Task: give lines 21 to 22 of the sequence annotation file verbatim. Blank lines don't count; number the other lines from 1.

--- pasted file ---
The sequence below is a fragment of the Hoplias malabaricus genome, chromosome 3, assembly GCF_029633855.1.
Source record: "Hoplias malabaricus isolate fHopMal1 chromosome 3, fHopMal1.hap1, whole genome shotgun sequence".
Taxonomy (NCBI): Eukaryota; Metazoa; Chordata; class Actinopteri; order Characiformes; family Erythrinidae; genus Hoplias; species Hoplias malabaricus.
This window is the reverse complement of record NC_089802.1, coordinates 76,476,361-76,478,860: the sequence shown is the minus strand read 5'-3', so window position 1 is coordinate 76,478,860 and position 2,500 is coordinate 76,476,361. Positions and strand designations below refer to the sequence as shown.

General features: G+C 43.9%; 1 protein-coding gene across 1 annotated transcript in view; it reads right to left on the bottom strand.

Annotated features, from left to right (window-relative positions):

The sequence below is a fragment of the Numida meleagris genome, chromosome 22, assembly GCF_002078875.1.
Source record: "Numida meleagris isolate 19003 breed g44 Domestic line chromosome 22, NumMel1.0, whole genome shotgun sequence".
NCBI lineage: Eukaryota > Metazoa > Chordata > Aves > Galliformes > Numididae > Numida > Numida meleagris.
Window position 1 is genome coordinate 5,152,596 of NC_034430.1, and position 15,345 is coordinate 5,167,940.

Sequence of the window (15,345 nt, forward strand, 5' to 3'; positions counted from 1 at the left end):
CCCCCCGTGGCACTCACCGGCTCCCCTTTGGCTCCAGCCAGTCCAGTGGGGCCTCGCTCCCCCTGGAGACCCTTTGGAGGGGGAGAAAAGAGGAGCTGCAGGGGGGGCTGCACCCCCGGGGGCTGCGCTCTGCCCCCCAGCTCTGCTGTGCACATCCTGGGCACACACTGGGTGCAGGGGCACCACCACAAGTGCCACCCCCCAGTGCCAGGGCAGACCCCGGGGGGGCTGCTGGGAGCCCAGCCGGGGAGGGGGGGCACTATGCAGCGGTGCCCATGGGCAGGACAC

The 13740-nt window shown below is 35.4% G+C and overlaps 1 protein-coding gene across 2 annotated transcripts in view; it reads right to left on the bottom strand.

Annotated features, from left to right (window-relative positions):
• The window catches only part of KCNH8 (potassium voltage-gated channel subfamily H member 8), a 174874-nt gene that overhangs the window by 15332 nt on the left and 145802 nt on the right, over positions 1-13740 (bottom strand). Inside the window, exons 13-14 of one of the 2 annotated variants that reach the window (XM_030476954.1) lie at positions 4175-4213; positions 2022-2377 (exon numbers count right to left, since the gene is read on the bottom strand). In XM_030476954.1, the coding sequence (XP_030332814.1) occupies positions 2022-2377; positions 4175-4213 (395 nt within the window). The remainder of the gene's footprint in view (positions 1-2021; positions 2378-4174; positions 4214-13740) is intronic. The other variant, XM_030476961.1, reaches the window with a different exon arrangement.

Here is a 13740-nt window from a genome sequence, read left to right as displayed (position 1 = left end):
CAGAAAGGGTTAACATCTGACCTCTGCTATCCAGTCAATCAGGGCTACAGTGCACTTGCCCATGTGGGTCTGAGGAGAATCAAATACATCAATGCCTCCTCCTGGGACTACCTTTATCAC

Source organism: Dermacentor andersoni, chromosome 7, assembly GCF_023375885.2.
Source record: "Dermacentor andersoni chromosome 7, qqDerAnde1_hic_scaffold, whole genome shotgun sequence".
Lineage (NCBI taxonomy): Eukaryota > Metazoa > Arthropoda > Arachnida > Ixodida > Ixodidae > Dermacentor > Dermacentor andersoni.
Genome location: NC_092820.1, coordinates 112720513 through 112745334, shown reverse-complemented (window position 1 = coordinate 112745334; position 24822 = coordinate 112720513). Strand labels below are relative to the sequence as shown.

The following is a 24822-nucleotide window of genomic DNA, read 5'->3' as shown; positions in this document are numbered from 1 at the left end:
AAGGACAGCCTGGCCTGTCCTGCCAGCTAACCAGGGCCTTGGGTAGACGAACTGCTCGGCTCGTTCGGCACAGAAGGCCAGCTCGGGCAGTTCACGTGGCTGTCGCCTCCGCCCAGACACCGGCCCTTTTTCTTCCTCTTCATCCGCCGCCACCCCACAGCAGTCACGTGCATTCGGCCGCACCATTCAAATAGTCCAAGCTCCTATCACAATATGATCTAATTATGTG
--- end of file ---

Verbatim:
Genome location: NC_092820.1, coordinates 112720513 through 112745334, shown reverse-complemented (window position 1 = coordinate 112745334; position 24822 = coordinate 112720513). Strand labels below are relative to the sequence as shown.

The following is a 24822-nucleotide window of genomic DNA, read 5'->3' as shown; positions in this document are numbered from 1 at the left end: